Your professor may be brilliant, but how many can he hope to reach in the same amount of time? 300 per class, 2 classes per semester and 2 semesters per year? 1.2K? ~2K per year?
Why couldn't your professor post a guest video to Khan or youtube? Lesson titled "Professor XYZ from ABC University on two-tailed vs. one-tailed tests on in relation Political Science considerations"? Do the lesson then you could also have a supplementary "Q&A" video of students asking common questions.
With technology these days he could probably hire a few ungrad film students to record, edit and post it for low or no cost.
Education/knowledge is like art. It doesn't do much good locked away were no one can get at it.
I went to go get a Hair Cut. Yes, a hair cut and they handed me a form on a clip board that wanted:
my name (including last).
Which is ridiculous to start with; but to top it off they also wanted:
Emergency contact (seriously?)
Any medical conditions I might suffer from that would impair or need to warn the hair dresser about? (um?)
Any family members or friends that might be interested in getting a hair cut. (wtf)
and a "short" 2 page survey with questions like "How often do you get your hair cut?"
This wasn't some high end fancy pants place. It was Great Clips or ClipNSave or Cost Cutters, one of the big ones. Hair cuts are normally $20 and I had a 75% off coupon.
I told them "um, I'm not going to fill this out" and the snotty girl behind the counter said "well, I guess your not getting a hair cut here then"
I agreed. Fuck everything about that.
That ignores some real economics of it.
Say money isn't a problem and you have a society of 100 people and 10 of them are scientists.
Great. We'll put them to work as teachers! "Oh wait" the practicing nurses in that society say "we need more medical research!" and society thinks about it and says "yes, medical research is a good use of their time. Let's assign 2 scientists to work on that full time". Great... everything is humming along and then an engineer says "Wait! We need more researchers in our field too or our technology with stagnate! We have also sorts of energy problems that need to be worked out!"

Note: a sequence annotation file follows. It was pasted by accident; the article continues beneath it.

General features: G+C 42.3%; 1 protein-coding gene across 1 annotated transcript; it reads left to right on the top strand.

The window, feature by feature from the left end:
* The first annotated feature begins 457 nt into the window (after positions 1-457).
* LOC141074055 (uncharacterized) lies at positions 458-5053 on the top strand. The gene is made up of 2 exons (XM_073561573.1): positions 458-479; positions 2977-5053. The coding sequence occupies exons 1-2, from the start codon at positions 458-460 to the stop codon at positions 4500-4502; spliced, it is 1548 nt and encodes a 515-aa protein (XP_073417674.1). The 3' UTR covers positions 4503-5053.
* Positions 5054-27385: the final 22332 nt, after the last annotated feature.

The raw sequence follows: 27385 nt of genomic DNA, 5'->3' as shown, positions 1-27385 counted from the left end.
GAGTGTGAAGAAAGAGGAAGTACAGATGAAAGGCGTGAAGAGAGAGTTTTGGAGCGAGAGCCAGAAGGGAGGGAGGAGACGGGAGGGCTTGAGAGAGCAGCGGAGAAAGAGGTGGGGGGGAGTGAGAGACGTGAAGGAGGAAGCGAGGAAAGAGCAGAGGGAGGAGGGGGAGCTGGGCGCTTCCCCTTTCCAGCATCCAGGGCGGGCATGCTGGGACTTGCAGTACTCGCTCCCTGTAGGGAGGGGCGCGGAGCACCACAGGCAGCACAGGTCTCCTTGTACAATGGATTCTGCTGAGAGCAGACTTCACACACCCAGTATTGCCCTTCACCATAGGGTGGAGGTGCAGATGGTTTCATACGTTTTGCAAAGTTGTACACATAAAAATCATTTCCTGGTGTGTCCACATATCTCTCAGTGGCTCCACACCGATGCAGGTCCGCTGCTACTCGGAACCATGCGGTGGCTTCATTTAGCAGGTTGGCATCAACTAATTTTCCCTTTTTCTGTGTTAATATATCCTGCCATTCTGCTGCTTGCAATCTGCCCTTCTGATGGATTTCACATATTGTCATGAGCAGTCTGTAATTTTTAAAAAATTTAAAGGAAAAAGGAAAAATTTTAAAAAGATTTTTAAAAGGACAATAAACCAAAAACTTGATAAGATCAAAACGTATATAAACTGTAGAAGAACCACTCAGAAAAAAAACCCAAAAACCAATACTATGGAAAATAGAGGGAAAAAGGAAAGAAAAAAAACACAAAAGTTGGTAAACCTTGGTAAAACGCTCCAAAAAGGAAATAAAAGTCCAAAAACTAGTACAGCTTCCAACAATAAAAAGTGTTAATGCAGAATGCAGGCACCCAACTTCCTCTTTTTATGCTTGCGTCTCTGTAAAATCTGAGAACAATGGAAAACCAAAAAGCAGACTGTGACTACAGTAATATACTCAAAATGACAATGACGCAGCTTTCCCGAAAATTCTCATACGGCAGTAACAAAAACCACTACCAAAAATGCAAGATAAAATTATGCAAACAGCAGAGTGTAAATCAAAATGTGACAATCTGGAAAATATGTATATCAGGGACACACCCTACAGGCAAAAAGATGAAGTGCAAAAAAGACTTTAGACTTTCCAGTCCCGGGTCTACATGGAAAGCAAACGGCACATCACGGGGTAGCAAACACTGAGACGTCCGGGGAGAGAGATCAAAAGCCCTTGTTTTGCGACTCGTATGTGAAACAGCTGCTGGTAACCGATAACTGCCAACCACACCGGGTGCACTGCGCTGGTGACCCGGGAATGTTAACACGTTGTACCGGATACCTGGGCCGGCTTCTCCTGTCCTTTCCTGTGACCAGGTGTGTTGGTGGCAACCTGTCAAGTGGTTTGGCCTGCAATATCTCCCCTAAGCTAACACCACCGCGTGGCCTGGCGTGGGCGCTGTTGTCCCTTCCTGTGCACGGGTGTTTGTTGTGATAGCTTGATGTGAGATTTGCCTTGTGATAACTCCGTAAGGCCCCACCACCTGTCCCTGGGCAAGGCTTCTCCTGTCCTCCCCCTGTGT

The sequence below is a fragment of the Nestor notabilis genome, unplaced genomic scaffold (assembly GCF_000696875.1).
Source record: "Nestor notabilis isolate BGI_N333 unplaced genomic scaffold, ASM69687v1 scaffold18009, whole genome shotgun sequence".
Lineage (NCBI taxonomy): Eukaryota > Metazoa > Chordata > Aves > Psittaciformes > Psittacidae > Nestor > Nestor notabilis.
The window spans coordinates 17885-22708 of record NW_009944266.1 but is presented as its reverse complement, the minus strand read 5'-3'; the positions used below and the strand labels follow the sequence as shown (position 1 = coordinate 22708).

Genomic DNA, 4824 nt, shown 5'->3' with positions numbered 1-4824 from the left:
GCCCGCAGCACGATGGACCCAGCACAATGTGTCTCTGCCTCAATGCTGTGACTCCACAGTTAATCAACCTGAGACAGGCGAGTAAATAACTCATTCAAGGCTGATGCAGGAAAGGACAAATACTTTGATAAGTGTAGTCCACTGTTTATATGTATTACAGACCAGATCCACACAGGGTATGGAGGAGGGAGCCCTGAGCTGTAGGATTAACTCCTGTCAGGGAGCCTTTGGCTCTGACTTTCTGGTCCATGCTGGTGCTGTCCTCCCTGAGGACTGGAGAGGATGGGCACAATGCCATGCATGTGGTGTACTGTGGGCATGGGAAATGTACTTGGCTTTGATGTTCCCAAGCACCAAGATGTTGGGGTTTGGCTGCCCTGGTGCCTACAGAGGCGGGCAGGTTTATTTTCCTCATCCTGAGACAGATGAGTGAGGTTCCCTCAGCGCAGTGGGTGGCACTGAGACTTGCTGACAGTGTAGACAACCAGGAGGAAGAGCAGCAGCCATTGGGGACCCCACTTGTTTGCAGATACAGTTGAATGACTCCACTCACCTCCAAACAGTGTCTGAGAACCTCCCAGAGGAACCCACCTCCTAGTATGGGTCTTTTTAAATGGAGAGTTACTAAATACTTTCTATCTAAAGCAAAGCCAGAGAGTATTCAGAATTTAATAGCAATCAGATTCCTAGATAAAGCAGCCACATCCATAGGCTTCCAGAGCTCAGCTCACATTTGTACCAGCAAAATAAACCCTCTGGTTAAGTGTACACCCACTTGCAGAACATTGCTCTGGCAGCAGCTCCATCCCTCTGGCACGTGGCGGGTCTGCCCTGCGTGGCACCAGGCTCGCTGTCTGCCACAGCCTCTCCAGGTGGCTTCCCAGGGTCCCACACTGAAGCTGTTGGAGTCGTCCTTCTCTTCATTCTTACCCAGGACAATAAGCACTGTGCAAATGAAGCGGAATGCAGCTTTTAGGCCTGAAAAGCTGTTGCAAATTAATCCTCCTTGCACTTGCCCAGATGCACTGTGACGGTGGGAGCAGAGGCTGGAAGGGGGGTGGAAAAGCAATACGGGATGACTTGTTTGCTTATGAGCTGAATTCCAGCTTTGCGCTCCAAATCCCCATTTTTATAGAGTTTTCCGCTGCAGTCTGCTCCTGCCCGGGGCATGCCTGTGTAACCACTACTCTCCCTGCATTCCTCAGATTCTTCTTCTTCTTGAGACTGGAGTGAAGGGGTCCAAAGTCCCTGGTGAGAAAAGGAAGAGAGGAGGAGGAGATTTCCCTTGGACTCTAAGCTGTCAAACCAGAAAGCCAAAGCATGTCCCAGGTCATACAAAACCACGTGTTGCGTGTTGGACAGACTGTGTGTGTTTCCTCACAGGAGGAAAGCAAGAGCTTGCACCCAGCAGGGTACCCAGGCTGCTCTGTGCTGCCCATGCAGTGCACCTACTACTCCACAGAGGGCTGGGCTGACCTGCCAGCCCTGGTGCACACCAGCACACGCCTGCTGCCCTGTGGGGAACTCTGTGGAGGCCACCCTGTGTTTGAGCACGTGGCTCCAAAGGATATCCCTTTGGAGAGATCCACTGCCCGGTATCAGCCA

ok, society thinks it over and assigns 1 scientist over to that research. This continues and on and on, but it seems everyone needs research done or scientist in some manner! Some how society has to determine what the best use of their time is (this is usually determined by whom is willing to pay the most! But in this world, remember no money issues).
It's hard to say "just make scientists teachers" because you are taking away from something else. What if Mr. Johnson the 9th grade chemistry teacher was only a year or two away from a break though in medical research that would cure some types of cancers? What if Mr. Smith was on the brink of some amazing energy research that would open the door to deep space exploration (not to mention our own energy problems here at home) - but instead decided to take a better paying and less stressful job teaching 'Intro to Physics" at a highschool instead?
Yes, increasing wages for teachers will increase supply for those jobs - but only to a point - but that money also has other uses. Maybe that money would be better spent on feeding homeless people or researching aids or starting wars (hey, not everyone is going to agree what the best use of any resource is).
> If site sends you your passwords, you should ask them why password hashes are not used.
And get an auto responser to some FAQ that doesn't have anything with what you asked other than it matched 4 out of 5 keywords in your email.
Even if you get a human, the tech support jockey on the end probably A) won't have any clue what your talking about and even if he does B) won't have any power what so ever to change it.
Anti-cheat software doesn't use odds to claim a person is cheating or not. It uses verifiable facts.
Is the player using a modified client? Does he have known cheating programs running? Are the checksums on the packets failing? Is he duping packets? Is his client reporting outside the bounds of known limits (ie. If max player run speed is 13 mph and he is going 40 mph, that is a flag). Are the condition impossible inside the rules (ie. being reported as being in 2 different towns that are miles apart). Are the facts matching up with the servers? (Server has his health at -10; but client is insisting it is at 190 or that he is drinking health potions while he's already dead).
If you have anti-cheat software that is auto kick/banning players cause they get 4 head shots in a row (or whatever); then that is bad anti-cheat software.